What Is Amortization?
Amortization is when a business spreads payment over multiple periods of time.
The term is used for two separate processes: amortization of loans and amortization of assets. The amortization of assets refers to allocating the cost of an intangible asset over its useful life for accounting and tax purposes.
Amortization refers to the paying off of debt over time in regular installments of interest and principal to repay the loan in full by maturity. It can also mean the deduction of capital expenses over the assets useful life where it measures the consumption of intangible asset’s value. Examples of the kind of assets that impact this kind of amortization are goodwill, a patent or copyright.
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What Is an Example of Amortization?
Amortization is important for managing intangible items and loan principals. Here are examples of both types of amortization.
Amortizing an Intangible Asset
You own a patent on a machine, and that patent lasts 10 years. You spent $10,000 to design and create the machine (initial cost of the patent). You should record $1,000 each year as an amortization expense for the patent ($10,000 / 10 years).
Amortizing a Loan
You have a $6,000 outstanding loan. If you pay $1,000 of the principal every year, $1,000 of the loan has amortized each year. You should record $1,000 each year in your books as an amortization expense.
How Does an Amortization Work?
Amortization of an Intangible Asset
Amortization is like depreciation, which is used for tangible assets and depletion which is used for natural resource. When a business amortizes expenses, it helps to associate the asset’s cost to the revenues it generates.
As an example, if a company buys a ream of paper, it writes off the cost in the year of purchase and generally uses all the paper within the same year. For larger assets, the company could be reaping the rewards of the expense for years, so it writes off the expense incrementally over the useful life of the tangible asset.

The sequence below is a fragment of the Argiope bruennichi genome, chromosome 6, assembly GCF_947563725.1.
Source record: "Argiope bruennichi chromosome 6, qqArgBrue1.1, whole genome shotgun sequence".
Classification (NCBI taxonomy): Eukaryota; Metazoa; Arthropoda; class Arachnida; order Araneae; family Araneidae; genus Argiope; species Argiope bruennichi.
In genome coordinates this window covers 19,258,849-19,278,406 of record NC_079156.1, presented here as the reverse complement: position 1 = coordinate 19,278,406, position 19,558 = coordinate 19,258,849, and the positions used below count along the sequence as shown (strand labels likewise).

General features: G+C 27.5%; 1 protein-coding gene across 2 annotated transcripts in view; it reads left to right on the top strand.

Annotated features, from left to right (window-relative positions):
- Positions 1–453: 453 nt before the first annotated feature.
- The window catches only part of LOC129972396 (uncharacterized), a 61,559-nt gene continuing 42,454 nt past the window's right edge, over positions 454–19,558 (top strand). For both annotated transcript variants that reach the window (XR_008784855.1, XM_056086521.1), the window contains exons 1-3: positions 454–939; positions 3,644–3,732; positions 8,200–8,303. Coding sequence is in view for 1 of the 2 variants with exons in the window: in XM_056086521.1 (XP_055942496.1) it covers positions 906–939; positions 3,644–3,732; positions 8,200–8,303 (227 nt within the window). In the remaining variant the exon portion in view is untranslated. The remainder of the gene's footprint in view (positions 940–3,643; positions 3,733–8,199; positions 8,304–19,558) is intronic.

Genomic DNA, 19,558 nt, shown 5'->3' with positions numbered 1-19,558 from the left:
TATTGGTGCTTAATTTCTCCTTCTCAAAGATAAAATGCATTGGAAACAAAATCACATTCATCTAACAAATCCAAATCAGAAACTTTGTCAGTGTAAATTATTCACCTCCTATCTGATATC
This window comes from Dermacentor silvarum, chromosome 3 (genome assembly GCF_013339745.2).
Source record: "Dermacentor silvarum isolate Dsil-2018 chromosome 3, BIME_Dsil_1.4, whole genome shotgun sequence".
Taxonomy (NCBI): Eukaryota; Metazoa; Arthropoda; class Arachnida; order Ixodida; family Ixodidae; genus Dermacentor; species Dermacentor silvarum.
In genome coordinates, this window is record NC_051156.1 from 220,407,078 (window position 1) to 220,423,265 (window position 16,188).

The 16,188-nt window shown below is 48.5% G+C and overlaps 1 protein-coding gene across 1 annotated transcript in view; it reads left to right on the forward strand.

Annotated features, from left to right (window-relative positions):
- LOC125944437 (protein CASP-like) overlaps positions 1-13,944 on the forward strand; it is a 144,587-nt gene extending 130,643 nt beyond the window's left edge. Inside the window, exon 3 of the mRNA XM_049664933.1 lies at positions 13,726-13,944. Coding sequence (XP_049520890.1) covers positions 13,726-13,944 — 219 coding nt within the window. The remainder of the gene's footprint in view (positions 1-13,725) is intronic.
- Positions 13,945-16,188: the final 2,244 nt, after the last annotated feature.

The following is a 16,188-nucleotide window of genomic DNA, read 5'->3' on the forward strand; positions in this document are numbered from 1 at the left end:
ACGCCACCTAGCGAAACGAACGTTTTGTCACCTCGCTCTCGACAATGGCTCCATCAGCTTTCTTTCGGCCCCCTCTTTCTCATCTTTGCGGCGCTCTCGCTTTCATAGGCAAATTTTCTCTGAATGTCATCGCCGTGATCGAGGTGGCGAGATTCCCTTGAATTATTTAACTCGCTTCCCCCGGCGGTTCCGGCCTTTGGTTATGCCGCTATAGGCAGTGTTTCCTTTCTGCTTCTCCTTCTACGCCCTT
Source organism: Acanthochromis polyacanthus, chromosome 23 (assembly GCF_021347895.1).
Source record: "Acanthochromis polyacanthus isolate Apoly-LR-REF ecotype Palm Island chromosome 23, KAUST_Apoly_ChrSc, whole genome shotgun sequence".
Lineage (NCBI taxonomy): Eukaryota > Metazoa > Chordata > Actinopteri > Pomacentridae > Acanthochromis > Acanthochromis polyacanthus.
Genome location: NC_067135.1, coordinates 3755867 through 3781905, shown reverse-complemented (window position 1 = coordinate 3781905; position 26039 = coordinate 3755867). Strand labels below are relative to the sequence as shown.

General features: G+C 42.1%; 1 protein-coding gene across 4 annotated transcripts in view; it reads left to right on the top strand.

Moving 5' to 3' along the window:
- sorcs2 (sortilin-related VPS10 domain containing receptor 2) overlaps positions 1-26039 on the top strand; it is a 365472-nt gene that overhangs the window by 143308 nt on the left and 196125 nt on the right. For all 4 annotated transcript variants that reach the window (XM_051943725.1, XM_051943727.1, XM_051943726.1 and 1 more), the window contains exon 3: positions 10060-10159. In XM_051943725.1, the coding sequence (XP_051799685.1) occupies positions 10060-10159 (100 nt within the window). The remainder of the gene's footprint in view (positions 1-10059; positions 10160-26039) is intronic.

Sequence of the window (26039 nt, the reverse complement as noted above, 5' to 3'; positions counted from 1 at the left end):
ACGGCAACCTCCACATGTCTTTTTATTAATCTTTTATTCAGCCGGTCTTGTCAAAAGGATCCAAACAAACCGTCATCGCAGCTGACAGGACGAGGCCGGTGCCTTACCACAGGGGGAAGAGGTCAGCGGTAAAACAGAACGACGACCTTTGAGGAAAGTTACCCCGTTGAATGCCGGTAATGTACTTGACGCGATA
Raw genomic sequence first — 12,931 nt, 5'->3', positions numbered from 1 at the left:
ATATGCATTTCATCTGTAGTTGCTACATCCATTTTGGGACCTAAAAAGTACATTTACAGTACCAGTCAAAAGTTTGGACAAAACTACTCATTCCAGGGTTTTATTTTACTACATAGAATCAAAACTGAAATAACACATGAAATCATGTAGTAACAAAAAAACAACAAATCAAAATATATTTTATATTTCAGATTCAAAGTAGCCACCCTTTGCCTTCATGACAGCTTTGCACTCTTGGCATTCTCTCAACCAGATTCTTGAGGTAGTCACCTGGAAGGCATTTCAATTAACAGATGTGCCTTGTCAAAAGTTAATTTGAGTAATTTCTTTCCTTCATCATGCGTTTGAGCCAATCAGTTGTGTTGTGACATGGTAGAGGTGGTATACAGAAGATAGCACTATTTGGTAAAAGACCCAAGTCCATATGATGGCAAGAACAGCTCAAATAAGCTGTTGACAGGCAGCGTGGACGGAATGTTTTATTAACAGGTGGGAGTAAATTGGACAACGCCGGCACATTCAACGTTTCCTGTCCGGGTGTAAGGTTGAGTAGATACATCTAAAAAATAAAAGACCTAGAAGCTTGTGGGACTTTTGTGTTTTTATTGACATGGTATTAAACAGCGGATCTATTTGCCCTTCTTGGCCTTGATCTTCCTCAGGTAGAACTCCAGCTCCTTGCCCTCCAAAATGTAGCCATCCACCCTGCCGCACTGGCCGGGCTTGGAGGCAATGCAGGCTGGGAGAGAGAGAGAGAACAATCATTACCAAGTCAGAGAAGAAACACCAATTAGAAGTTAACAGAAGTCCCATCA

The amount to be amortized is its recorded cost, less any residual value. However, since intangible assets are usually do not have any residual value, the full amount of the asset is typically amortized.
Amortizing a Loan
With home and auto loan repayments, most of the monthly payment goes towards interest early in the loan. Each subsequent payment is a greater percentage of the payment goes towards the loan’s principal.
For example, on a five-year $20,000 auto loan at 6% interest, $286.66 of the first $386.66 monthly payment goes to interest while $100 goes to principal. In the last monthly payment, $384.73 goes to principal and $1.92 goes to interest.
Mortgage amortization works a similar way.
Which Assets Are Amortized?
Assets that can amortized are intangible assets which means they are non-physical assets that have a useful life of greater than one year. Examples of assets that can be amortized include trademarks, customer lists, motion pictures, franchise agreements and computer software.
Here is a more extensive list of intangible assets:
Artistic assets: can include photos, videos, paintings, movies, and audio recordings.
Defensive assets: An acquired an intangible asset that ensures that others may not use it. The value is withheld from the competition over the useful life of this asset.
Goodwill: When a business acquires another company, goodwill is the difference between the purchase price and the amount of the price not assigned to assets and liabilities acquired in the acquisition that are specifically identified. Goodwill alone doesn’t generate cash flows.
Internally developed and not specifically identifiable: If there is not a specifically identifiable intangible asset, then you should charge its cost to expense in the period incurred.
Leasehold improvements: improvements to a lease holding, where the landlord takes ownership of the improvements. These improvements can amortize over the shorter of their useful lives or the lease term.
Software developed for internal use: Cost of software developed for internal use, with no plan to market it externally. You amortize these costs over the useful life of the asset.